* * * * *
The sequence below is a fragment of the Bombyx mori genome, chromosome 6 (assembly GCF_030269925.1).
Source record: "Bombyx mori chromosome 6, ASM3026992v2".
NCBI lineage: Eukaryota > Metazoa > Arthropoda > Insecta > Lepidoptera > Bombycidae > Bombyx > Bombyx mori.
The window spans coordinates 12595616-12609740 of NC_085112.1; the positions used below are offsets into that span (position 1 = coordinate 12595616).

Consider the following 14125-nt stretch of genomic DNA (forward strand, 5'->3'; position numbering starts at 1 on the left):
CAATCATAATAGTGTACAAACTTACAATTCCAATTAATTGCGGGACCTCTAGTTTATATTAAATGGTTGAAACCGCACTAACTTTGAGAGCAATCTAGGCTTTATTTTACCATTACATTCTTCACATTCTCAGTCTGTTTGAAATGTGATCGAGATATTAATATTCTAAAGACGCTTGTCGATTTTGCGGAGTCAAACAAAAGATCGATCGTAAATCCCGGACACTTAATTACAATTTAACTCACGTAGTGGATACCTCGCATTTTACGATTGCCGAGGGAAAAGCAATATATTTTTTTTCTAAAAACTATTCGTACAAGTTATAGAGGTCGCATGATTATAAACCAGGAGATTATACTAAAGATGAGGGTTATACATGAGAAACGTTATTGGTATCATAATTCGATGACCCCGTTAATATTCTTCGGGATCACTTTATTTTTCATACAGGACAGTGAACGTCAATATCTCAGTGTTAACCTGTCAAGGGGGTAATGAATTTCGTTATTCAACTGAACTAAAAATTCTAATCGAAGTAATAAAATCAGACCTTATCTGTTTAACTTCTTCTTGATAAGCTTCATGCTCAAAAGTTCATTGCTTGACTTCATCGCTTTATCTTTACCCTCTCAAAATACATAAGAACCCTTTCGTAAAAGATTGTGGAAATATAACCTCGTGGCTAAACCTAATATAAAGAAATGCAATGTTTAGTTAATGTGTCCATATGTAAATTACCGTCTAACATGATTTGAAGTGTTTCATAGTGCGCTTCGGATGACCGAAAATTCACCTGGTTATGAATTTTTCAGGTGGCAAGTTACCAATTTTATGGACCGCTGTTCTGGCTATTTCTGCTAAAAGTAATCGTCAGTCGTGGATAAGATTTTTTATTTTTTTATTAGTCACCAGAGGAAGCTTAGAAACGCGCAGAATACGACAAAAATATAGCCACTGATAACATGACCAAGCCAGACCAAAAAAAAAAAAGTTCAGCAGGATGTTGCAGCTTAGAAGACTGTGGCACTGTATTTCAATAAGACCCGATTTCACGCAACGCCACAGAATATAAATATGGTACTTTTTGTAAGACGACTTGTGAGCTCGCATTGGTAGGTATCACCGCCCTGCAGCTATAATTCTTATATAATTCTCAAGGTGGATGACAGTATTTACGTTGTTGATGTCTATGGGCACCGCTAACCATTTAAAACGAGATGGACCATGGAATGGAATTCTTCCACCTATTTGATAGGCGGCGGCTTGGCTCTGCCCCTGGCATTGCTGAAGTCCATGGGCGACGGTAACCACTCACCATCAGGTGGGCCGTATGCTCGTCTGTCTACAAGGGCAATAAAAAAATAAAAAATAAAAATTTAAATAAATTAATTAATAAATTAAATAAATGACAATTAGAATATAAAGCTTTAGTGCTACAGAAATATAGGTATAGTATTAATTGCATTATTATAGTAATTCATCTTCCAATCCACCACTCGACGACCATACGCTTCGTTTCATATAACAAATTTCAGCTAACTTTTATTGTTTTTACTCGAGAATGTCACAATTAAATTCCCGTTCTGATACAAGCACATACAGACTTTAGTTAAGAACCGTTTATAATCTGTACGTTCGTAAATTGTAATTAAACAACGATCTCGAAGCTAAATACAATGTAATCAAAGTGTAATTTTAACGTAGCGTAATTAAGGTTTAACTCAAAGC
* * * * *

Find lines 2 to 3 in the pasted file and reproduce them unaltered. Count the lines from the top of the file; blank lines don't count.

Source record: "Bombyx mori chromosome 6, ASM3026992v2".
NCBI lineage: Eukaryota > Metazoa > Arthropoda > Insecta > Lepidoptera > Bombycidae > Bombyx > Bombyx mori.